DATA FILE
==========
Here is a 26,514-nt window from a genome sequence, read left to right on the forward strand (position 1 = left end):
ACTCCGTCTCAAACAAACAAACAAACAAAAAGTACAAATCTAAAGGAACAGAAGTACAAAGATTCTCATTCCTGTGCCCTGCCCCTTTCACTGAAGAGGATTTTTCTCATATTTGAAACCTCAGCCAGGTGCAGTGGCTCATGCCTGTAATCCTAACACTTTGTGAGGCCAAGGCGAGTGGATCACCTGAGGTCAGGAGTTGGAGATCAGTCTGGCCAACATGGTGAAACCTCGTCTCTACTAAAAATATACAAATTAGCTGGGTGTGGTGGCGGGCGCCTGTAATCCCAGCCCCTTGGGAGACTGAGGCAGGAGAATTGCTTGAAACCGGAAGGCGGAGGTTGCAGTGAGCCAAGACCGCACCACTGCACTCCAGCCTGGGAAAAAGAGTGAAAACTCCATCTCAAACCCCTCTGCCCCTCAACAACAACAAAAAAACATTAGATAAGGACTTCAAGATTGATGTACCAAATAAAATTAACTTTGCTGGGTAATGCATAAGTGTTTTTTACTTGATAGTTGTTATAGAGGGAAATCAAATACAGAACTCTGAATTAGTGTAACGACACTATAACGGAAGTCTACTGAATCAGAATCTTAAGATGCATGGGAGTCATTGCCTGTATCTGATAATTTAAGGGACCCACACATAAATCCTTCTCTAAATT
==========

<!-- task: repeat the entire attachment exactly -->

Here is a 26,514-nt window from a genome sequence, read left to right on the forward strand (position 1 = left end):
ACTCCGTCTCAAACAAACAAACAAACAAAAAGTACAAATCTAAAGGAACAGAAGTACAAAGATTCTCATTCCTGTGCCCTGCCCCTTTCACTGAAGAGGATTTTTCTCATATTTGAAACCTCAGCCAGGTGCAGTGGCTCATGCCTGTAATCCTAACACTTTGTGAGGCCAAGGCGAGTGGATCACCTGAGGTCAGGAGTTGGAGATCAGTCTGGCCAACATGGTGAAACCTCGTCTCTACTAAAAATATACAAATTAGCTGGGTGTGGTGGCGGGCGCCTGTAATCCCAGCCCCTTGGGAGACTGAGGCAGGAGAATTGCTTGAAACCGGAAGGCGGAGGTTGCAGTGAGCCAAGACCGCACCACTGCACTCCAGCCTGGGAAAAAGAGTGAAAACTCCATCTCAAACCCCTCTGCCCCTCAACAACAACAAAAAAACATTAGATAAGGACTTCAAGATTGATGTACCAAATAAAATTAACTTTGCTGGGTAATGCATAAGTGTTTTTTACTTGATAGTTGTTATAGAGGGAAATCAAATACAGAACTCTGAATTAGTGTAACGACACTATAACGGAAGTCTACTGAATCAGAATCTTAAGATGCATGGGAGTCATTGCCTGTATCTGATAATTTAAGGGACCCACACATAAATCCTTCTCTAAATT